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Have you found a solution for the problem with installing & using dado knives?
Any response on topic (non-canned response) from RidGid Customer Service?
I'm an inch away from buying this saw tomorrow morning [ my old cheapy saw is on the way out and I've got some cabinet plywood I need to rip neatly & build things with ].
Upon finding this thread I now have some concerns that, in the longer run, this saw will not go the extra mile; when I want to start cutting dados rabbets etc for bigger cabinet work etc. (which I do with a small router table)
It's a good saw. I wouldn't let the problem with the riving knife stop me from buying it. You wouldn't have the knife installed when you dado anyway and it's just one more step to removing two cap screws to get the mount off.
You can use an 8" dado set just flip the orange lever up. It is only there to clamp the riving knife/splitter in the saw which you don't use for dado cuts anyways. So customer service was exactly right when they said to remove the splitter. You don't have to remove the whole assembly. The lever won't vibrate down into the blades it is held in the upright position by the cam mechanism that locks the splitter in place. As far as the 1.5 " dado limitation why would you need to dado more than that?
Last edited by lvmedic3214; 03-06-2011, 05:26 AM.
Reason: Added content
You should be able to use either a 6" or an 8" dado set on the 4512 with no problems.
What you describe as "release switch" is actually the release lever for the riving/kerf knife. You will need to remove that, along with blade guard and anti-kicknack pawls, before you install your dado stack. In order to remove the riving/kerf knife, just set the lever to the up position, tilt the knife to the right and pull it all the way up. Leave the release lever in the up position and install your dado stack.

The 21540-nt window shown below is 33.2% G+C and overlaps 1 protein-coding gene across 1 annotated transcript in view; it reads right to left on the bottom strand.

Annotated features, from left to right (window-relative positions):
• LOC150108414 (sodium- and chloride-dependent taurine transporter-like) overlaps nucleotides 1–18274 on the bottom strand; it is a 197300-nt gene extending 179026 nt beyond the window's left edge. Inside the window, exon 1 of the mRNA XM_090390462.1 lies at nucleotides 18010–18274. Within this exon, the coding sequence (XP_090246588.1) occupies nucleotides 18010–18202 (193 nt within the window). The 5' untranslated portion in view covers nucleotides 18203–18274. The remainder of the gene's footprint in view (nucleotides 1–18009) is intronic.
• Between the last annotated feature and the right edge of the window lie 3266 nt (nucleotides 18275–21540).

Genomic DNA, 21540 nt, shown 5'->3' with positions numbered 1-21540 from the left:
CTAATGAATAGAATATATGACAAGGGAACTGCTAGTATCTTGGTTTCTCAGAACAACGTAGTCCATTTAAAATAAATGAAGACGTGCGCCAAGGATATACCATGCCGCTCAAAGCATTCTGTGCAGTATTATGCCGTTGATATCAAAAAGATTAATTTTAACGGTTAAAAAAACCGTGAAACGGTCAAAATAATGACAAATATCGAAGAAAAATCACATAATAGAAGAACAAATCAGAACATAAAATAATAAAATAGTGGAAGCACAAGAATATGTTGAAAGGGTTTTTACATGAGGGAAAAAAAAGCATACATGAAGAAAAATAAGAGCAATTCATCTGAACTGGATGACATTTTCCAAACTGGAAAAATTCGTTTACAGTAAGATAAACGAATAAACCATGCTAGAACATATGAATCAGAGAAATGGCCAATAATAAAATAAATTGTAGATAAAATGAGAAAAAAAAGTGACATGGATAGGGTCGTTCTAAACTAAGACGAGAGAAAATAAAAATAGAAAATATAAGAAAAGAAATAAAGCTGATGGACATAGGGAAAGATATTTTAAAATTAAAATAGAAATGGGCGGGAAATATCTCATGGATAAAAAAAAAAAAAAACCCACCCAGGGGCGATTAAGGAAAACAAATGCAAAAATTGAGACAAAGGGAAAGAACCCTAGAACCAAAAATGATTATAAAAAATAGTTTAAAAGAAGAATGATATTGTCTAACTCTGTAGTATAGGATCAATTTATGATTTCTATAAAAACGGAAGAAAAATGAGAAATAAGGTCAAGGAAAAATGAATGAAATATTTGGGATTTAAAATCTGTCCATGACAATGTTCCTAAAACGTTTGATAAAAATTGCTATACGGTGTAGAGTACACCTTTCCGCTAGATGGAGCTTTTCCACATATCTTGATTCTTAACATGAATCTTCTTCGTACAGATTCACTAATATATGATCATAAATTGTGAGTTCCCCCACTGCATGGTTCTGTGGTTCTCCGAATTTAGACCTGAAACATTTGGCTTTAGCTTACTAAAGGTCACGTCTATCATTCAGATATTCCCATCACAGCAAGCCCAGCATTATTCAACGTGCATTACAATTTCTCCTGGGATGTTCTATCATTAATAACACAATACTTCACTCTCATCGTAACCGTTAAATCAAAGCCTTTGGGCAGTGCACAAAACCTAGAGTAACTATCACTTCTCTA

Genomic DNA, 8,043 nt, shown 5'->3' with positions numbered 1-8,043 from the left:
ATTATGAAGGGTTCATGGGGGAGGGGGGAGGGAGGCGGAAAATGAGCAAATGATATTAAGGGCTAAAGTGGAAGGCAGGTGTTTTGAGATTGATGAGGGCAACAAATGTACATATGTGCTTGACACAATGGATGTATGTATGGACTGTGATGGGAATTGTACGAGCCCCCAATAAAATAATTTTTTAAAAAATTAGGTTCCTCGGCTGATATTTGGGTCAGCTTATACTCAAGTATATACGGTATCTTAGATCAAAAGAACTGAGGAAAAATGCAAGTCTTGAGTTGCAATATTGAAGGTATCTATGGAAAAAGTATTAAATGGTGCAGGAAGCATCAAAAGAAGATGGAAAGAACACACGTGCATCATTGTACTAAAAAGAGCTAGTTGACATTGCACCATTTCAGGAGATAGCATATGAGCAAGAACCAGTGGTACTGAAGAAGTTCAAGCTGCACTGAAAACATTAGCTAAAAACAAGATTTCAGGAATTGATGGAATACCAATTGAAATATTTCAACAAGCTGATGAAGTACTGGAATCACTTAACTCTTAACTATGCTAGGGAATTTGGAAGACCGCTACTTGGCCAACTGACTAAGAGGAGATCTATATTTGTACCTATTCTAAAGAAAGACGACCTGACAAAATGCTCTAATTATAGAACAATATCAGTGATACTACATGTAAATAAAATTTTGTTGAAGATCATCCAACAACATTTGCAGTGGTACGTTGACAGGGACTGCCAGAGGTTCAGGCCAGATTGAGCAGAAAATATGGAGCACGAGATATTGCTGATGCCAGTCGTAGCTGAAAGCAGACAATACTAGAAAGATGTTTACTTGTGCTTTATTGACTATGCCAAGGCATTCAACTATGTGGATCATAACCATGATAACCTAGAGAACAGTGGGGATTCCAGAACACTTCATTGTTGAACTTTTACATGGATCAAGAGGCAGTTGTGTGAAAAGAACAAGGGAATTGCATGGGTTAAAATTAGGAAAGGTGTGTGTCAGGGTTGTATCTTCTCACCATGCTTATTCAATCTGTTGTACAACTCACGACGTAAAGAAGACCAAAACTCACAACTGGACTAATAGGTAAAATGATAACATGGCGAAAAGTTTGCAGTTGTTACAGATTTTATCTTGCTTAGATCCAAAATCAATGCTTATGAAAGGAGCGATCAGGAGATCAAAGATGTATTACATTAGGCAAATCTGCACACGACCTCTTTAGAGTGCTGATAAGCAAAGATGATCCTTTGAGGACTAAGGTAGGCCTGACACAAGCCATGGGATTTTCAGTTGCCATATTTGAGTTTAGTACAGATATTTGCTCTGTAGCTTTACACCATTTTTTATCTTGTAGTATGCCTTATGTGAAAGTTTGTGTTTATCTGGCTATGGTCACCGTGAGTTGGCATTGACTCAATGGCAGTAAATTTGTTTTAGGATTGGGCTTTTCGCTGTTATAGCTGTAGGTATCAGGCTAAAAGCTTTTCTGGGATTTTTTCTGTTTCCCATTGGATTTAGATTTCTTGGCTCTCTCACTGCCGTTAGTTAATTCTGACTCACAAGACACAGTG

Two things to remember:
1) You won't be able to use your factory throat plate with a dado set. I recommend using one. You can make your own (which is what I did), or order one from Ridgid.
2) Max dado depth on the 4512 is 1 1/2". If you try to set it any deeper than that, the riving/kerf lever will push through the throat plate.
See page 43 of your owner's manual for all the details. If you don't have the manual, let me know. I can email you a scan of the relevant page in the manual.
I think you're right about the washer. There's plenty of room on the arbor so that's not a problem with using the dado blade. The problem is that the release switch won't come down because it's right on top of the blade. I'm only trying to make a 1/2" dado cut so I don't have that many blades on there.
That's why I was thinking that I wouldn't have that problem with a 6" blade.
Hi, found your information very helpful. Can you tell me where I can get a dado throat plate for the R4512?
I've done some research on these and I think its better, faster and cheaper to just make one. They don't seem to hard to make...but I haven't made one yet lol. I will this week though as I just bought a dado set last night so I've really been reading this thread.
The problem is that the current plate is 15 inches long, 3.5 inches wide and .1 thick.
Not sure if making one that thin will hold up.
Any other thoughts?
I made several out of 1/2" plywood. Cut to shape using the original as the pattern, then use your router table to rabbet around the edge about 1/2" in. I played with this until I had the depth close to the thickness of the metal insert. Makes it unnecessary to re-level each one.
I then manually routed in a little more where the wood would hit protrusions. Need to secure the blank well for this. Then I used a 8" blade (7 1/4" would probably work too) to crank up through for the initial cut for the slot (the 10" blade will not allow you to seat the insert until a slot is started).
When you need to use a dado blade, set up your thickness as you usually do then crank it up through the insert until you get the appropriate height + a little more for clearance. Since the dado blade is max of 8", you should have no trouble setting the insert in place.
Drill a finger hole at the same position as the metal insert to help get the thing out.
One other step I took was to add (glue) a strip to the underside at the rear that hooks below the top of the saw. Helps keep it in place.
I made several and shouldn't have to repeat this for some time.
Read page 42 of the Operator's manual. There is an instruction to place the locking lever in the unlocked position and no further indication that the lever is to be placed in the locked position. I have confirmed this interpretation with Rigid Support.
I was not able to raise a 6" dado stack through the throat plate unless I move the riving knife locking lever to the LOCKED position. In fact I broke the little tab off of my new Leecraft throat plate by raising the dado stack through the plate for the first time (with clamps over the plate) because the locking lever was up (in the UNlocked position)